Opening remarks of the UNEP Regional Director
The Regional Director of UN Environment Dr Juliette Biao Koudenoukpo identified the inspirational adoption of the Libreville Declaration 10 years ago as the most concrete continental expression of common capacity to transform sustainable development from an abstract concept into a concrete reality. Speaking at the opening ceremony of the 3rd Intermisterial Conference on Health and Environment in Libreville, Gabon, she informed the delegates, that the momentum created in Libreville in 2008 catalyzed unprecedented intersectoral dialogue that culminated in the adoption, by ministers of health and ministers of environment, of the Luanda Commitment, the institutional arrangements for the Health and Environment Strategic Alliance and yielded clear results at the policy, programmatic, institutional levels. A significant set of country driven intersectoral joint actions had a direct impact on communities.
She concluded by saying that “the responses provided by partners, companies and populations exist, but they are still limited. By working together in the health and environment sectors we can conceive policies and strategies which reinforce themselves mutually.What we need now is political engagement, concerted action and shared responsibility between the health and environment sectors to consolidate progress achieved and to reinforce measures for required investments to reduce environmental threats on the health of population.”
Opening remarks the WHO Regional Director
Dr Matshidiso Moeti, WHO’s Regional Director for Africa, underlined how ten years after the first interministerial conference, f the delegates were back in Libreville to take stock of the progress made and agree on a new and dynamic ways to accelerate the implementation of the commitments made then.
“In 2015, more than 697 million people did not have access to basic sanitation and more than 600 million people did not have access to handwashing facilities. 404 million people lacked access to safe drinking water, 84% of whom were in rural areas. More than 850 million people use polluting solid fuels for cooking, lighting and heating” she said.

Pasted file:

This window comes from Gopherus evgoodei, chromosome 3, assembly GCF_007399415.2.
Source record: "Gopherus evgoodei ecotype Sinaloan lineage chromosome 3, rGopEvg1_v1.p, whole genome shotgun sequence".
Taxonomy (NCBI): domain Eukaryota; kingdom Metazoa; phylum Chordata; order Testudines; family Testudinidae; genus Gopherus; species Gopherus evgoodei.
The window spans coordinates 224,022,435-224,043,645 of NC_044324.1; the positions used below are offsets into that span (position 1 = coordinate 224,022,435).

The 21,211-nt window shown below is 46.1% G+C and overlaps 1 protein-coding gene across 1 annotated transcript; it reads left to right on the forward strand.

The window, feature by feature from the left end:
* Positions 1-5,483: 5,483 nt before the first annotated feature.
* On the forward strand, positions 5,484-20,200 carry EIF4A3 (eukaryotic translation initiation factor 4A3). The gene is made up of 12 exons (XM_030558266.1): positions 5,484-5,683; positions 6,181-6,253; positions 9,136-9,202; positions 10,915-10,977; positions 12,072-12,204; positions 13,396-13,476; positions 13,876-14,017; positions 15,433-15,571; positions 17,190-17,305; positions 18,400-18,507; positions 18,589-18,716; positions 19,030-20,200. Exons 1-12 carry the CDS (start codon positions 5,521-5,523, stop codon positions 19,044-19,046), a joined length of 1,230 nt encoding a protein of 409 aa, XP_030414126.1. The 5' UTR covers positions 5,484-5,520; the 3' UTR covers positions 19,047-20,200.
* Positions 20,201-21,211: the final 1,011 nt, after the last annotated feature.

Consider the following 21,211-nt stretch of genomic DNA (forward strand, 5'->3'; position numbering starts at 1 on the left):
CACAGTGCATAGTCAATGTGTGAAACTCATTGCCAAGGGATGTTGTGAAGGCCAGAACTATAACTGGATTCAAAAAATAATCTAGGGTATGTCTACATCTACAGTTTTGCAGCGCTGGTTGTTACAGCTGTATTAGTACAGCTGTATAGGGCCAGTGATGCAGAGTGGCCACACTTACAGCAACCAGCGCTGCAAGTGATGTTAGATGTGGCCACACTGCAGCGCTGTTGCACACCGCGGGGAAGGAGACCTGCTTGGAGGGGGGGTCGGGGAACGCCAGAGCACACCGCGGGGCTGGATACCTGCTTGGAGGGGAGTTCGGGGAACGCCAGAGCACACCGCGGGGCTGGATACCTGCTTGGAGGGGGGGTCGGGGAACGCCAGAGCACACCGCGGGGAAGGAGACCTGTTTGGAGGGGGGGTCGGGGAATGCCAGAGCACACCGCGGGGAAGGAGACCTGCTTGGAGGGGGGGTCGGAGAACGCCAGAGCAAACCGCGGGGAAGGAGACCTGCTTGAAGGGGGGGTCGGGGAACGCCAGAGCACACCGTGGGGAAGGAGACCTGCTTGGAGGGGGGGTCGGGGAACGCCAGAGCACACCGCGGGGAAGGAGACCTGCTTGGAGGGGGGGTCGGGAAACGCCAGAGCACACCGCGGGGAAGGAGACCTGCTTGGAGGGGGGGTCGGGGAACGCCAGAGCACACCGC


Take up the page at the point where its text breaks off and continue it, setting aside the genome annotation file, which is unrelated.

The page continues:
She stressed that these traditional environmental problems are exacerbated by global challenges such as climate change, uncontrolled urbanization and population growth and that these challenges occur in the context of economic and social vulnerabilities and a weak health system in most of our countries.
She informed the delegates that since 2008, the global development agenda has evolved considerably, to include the sustainable development goals (SDGs), which have given a new impetus to equity and inclusion to ensure that no one is left behind; the Paris climate agreement has also made it possible to redouble efforts to prevent human-induced climate change and its adverse effects on population health and ecosystems. She concluded by emphasizing the importance of WHO’s 13th General Work Programme 2019 -2023 which is firmly anchored in the SDGs and stresses on universal health coverage, managing health emergencies and improved health and well-being.